Rosa Bonheur: Painter and Pioneering Pants-Wearer

Ring in Pride Month by learning about the life of French painter Rosa Bonheur — a member of the LGBTQ+ community who pushed against traditional gender norms.

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In the Blue Room of the historic Palace hangs an unassuming and unfinished oil sketch. It is simply called A She-Goat. Laying on her side, we see the varying textures of this goat’s coat—rougher and darker on top with a soft underbelly—and a glimmer in her eyes offset by touches of pink paint. While the goat is definitely adorable and beautifully rendered, this creature is perhaps most interesting because of the artist who painted her: Rosa Bonheur (1822–1899).

A painting of a goat

Rosa Bonheur (French, 1822–1899), A She-Goat, 19th century. Oil on canvas
Isabella Stewart Gardner Museum, Boston. See it in the Blue Room

Bonheur was one of the most successful painters in France during the second half of the nineteenth century. It was relatively rare for women to become professional artists at the time. However, Bonheur’s father, Raymond, was a painter and trained all of his children to be artists, regardless of their gender. Bonheur was best known for her images of rural French life, particularly animals—like the goat at the Gardner. 

Bonheur’s first work to receive significant critical acclaim and public attention was Ploughing in the Nivernais (1849), which won a first-class medal when it debuted at the Paris Salon—the most important exhibition of contemporary art in nineteenth-century France. From there, a series of major successes defined Bonheur’s career: she sold mammoth works like The Horse Fair for astronomical prices (in this case to American shipping magnate Cornelius Vanderbilt) and was the first woman artist awarded the Legion of Honor, France’s highest order of merit.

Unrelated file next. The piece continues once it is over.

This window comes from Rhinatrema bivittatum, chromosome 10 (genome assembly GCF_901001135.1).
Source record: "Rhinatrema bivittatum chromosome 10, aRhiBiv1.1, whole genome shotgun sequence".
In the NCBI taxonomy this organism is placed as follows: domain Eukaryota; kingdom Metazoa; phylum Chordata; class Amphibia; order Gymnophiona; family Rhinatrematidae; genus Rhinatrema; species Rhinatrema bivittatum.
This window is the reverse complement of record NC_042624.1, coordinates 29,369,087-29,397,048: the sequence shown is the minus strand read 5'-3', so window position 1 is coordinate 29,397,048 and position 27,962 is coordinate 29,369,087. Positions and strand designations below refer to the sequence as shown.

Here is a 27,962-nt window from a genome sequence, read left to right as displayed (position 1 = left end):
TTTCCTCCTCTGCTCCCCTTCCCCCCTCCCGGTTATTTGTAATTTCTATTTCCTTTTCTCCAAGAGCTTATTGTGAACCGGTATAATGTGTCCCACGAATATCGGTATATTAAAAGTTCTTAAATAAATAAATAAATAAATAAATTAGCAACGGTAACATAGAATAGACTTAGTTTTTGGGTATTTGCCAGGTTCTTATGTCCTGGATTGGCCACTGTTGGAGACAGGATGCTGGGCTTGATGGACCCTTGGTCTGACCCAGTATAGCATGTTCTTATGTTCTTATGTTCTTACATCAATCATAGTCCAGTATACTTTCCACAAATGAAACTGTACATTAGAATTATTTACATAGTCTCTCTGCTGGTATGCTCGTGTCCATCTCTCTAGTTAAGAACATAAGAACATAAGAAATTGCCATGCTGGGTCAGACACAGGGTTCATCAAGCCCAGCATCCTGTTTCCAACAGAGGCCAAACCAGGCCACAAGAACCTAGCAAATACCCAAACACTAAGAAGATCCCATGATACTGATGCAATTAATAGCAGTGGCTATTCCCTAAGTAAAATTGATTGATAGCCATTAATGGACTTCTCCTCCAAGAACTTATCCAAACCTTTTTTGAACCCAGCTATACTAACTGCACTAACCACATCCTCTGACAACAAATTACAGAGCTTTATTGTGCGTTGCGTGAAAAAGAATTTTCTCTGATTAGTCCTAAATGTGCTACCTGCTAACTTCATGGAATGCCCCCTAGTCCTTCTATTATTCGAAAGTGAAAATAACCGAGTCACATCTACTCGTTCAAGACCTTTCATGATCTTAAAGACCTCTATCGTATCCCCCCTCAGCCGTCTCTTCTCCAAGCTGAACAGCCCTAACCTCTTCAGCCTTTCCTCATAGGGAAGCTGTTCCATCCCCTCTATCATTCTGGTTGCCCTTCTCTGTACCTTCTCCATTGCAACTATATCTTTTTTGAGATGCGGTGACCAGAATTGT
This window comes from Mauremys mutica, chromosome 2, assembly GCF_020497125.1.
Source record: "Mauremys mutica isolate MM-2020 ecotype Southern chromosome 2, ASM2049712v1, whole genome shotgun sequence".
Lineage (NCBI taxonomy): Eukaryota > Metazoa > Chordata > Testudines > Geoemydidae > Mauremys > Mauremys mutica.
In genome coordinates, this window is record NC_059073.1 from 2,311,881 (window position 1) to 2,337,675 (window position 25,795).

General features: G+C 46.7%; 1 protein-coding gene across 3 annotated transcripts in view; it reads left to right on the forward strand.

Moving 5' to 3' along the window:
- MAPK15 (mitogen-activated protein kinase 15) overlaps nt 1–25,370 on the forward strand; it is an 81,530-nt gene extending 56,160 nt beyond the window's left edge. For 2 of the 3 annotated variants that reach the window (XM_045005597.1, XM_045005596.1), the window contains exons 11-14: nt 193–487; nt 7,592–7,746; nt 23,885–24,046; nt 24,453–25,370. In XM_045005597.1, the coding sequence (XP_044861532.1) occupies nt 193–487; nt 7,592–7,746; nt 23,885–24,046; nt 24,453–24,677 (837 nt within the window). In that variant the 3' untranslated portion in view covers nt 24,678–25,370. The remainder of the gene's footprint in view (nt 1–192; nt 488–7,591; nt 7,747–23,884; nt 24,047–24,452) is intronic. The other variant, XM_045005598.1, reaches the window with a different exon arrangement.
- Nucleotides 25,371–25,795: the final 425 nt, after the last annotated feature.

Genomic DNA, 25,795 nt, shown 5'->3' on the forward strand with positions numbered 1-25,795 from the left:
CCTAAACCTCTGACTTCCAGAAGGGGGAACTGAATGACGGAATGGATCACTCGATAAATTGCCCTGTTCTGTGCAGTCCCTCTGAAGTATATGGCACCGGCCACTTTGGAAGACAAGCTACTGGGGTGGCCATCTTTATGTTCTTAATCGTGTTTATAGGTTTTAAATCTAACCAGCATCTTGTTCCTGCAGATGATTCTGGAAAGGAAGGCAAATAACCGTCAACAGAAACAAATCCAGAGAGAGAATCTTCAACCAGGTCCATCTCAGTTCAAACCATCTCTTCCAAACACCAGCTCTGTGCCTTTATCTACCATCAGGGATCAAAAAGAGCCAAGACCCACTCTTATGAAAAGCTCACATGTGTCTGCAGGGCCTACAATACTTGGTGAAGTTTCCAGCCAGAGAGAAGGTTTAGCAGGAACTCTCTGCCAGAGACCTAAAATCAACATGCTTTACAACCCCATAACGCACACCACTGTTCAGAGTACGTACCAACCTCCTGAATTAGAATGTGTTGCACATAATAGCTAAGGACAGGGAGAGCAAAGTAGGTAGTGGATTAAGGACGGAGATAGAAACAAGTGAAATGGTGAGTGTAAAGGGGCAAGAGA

For all these traditional markers of artistic acclaim, Bonheur’s life was anything but typical. For example, she preferred to wear pants—then exclusively a garment worn by men—instead of dresses. This was technically illegal in mid-nineteenth century France, so she received special “cross-dressing permits” from the government. Officially, she was granted a license to wear pants because she argued men’s clothing made it easier for her to visit farms and paint animals. The decision was, however, likely driven by more than just practicality.

An old french permit

Official “cross-dressing permit” issued to Bonheur's longtime partner, Nathalie Micas; a similar permit was granted to Bonheur.
Courtesy of Château Rosa Bonheur. Photo: Claudine Doury

She challenged traditional gender roles and expectations in a number of ways, including maintaining long-term relationships with two women. First, for decades, she lived with another French painter, Nathalie Micas. They cohabited at the Château de By outside of Paris, recently converted into a museum celebrating Bonheur’s life and career. 

After Micas passed away in 1889, Bonheur met the American painter Anna Klumpke. While their first meeting was brief, they reconnected when Klumpke painted Bonheur’s portrait. The American was 34 years younger than her French counterpart, but the two hit it off. They decided to combine their lives and, in their own words form “the divine marriage of two souls” and announced their intentions—including the logistical practicalities of each contributing to the relationship by “working hard to earn [her own] living”—to Klumpke’s family.1

A black and white photo of Anna and Rosa sitting

Anna Klumpke (left) and Rosa Bonheur (right)
Courtesy of Château Rosa Bonheur

When Bonheur died in 1899, Klumpke inherited most of her property. The American then dedicated herself to memorializing Bonheur and celebrating her career, including organizing a sale of works remaining in the artist’s studio—the same sale where Isabella likely bought the She-Goat

 1Anna Klumpke, Rosa Bonheur: Sa Vie, Son Oeuvre, p. 110-12

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Rosa Bonheur (French, 1822–1899), A She-Goat, 19th century